The practice of snake-handling is a relatively new concept from southern Appalachia. Its base lies in Mark 16:18 "They shall take up serpents; and if they drink any deadly thing, it shall not hurt them; they shall lay hands on the sick, and they shall recover." It teaches a showing of faith in Jesus Christ rather than a statement of faith. The earliest churches I have found record of were in Tennessee and Alabama around 1920. They began the practice of picking up snakes, most often poisonous (using a non-poisonous snake sort of defeats the whole purpose) and parading around the church with them as a sign of faith. Their belief in God ultimately keeps them safe from the venom of the snake, though not the bite. Even so, snake bites are a rare occurrence during their ceremonies, probably due to several reasons. Snakes raised by the parishioners from hatching are likely to adjust to being picked up quickly, and over time may come to enjoy it. This can be used to its full advantage to impress newcomers to the church when a poisonous snake seems to be lunging after a faithful member, in reality only wanting to be held. Their loosely organized churches have highly fluctuating memberships and consist of little more than chanting pslams, and singing old folk hymns. Of most of the southern Christian sects, the snake-handlers seem the least involved with the bible itself. Though most of their words of praise and indeed, their faith and sect come from the bible, they do not tote it around, as others might, preferring instead, to let their actions speak their faith.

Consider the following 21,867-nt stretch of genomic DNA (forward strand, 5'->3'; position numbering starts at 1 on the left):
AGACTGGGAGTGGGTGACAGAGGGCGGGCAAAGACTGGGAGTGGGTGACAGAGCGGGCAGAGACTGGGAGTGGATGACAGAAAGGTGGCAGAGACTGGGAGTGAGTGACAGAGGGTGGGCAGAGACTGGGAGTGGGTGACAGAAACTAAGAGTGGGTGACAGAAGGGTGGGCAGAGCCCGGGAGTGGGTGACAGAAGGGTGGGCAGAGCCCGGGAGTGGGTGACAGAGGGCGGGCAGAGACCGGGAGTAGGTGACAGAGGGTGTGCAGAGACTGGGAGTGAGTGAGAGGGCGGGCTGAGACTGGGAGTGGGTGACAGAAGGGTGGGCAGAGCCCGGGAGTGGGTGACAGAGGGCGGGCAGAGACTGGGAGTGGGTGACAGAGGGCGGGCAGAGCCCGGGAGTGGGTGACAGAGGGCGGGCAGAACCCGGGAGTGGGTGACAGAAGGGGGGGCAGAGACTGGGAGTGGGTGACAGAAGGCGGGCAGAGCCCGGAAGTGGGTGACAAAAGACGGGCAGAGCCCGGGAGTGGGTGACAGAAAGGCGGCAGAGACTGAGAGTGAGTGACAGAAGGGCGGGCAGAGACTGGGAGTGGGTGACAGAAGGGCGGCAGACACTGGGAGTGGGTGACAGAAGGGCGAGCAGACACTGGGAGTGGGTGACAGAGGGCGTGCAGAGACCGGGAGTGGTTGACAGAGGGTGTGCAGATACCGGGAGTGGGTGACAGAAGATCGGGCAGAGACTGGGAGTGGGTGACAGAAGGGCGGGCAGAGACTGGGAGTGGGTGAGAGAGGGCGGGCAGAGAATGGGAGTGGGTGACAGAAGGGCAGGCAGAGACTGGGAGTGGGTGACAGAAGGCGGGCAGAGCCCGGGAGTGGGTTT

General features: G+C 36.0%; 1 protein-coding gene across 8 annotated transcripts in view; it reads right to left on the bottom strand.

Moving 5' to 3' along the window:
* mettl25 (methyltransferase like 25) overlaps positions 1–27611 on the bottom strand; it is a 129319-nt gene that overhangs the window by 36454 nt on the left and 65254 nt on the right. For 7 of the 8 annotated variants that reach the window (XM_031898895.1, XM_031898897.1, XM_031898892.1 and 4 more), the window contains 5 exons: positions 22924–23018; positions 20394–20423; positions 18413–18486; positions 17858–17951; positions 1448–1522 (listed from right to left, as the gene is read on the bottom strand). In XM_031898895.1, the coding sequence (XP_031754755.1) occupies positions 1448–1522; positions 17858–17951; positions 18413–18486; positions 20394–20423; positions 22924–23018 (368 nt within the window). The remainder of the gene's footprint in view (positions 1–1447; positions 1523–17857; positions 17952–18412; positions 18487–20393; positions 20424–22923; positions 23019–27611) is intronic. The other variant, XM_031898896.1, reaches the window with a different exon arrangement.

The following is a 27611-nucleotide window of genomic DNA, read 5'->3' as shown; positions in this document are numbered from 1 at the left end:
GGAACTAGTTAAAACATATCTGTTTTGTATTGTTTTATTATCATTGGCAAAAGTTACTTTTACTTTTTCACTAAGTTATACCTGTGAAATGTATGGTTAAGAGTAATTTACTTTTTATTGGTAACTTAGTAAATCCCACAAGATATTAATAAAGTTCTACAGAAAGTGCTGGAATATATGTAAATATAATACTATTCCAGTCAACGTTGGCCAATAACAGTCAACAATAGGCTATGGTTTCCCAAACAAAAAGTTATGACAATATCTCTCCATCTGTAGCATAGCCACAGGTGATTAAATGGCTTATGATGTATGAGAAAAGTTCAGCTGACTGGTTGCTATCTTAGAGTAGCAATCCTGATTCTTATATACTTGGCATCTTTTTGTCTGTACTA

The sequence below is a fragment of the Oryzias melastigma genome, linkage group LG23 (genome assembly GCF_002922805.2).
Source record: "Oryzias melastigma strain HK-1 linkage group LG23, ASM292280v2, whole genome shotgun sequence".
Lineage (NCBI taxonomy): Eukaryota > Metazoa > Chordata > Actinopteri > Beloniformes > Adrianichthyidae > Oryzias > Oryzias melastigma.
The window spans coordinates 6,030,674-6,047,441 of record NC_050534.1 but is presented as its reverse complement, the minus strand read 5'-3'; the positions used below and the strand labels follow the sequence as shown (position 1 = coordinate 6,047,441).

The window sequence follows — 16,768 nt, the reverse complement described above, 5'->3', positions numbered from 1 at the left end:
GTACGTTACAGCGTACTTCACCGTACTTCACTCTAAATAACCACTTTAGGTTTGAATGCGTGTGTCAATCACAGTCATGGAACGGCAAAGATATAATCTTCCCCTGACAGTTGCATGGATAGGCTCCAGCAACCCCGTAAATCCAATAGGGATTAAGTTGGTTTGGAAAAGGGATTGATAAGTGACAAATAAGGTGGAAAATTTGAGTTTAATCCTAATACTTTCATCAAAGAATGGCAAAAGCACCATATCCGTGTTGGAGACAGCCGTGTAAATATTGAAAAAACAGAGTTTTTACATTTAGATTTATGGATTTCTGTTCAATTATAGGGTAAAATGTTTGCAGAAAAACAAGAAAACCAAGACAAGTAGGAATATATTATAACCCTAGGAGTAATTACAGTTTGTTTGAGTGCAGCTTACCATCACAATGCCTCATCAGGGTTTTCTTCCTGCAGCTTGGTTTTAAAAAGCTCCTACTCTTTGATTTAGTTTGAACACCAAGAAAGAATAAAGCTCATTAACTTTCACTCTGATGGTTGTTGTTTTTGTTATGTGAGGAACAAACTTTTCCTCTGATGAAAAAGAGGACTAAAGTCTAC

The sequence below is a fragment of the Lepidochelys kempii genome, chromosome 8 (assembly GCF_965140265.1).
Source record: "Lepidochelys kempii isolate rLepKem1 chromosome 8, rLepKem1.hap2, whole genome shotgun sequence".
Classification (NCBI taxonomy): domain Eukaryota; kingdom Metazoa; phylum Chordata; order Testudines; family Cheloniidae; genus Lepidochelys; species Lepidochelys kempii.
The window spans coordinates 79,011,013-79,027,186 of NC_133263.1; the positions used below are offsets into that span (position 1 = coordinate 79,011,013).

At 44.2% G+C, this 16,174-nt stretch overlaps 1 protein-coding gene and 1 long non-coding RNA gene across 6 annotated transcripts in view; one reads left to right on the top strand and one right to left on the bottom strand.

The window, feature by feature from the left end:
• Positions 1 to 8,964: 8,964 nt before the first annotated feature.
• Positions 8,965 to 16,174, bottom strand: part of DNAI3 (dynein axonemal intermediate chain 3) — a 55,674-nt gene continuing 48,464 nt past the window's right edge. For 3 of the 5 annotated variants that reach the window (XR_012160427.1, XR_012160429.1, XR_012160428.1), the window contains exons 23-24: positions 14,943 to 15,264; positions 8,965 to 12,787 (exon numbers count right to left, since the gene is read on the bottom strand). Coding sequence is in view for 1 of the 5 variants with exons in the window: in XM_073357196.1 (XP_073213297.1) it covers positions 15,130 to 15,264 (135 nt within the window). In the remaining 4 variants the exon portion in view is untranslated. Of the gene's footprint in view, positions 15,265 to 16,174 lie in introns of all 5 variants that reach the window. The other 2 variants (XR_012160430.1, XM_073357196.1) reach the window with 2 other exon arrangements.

Several of the churches while trying to stay relatively low key within their area, have attracted the attention of media nationwide for their "bizarre" manner of worship. The most widespread media attention came in 1991, in Scottsboro, Alabama when the pastor of The Church of Jesus Christ with Signs Following, the Reverend Glen Summerford attempted to use his poisonous snakes to murder his wife. The case garnered national attention from two TV news magazines: ABC's 20/20 and A&E's City Confidential.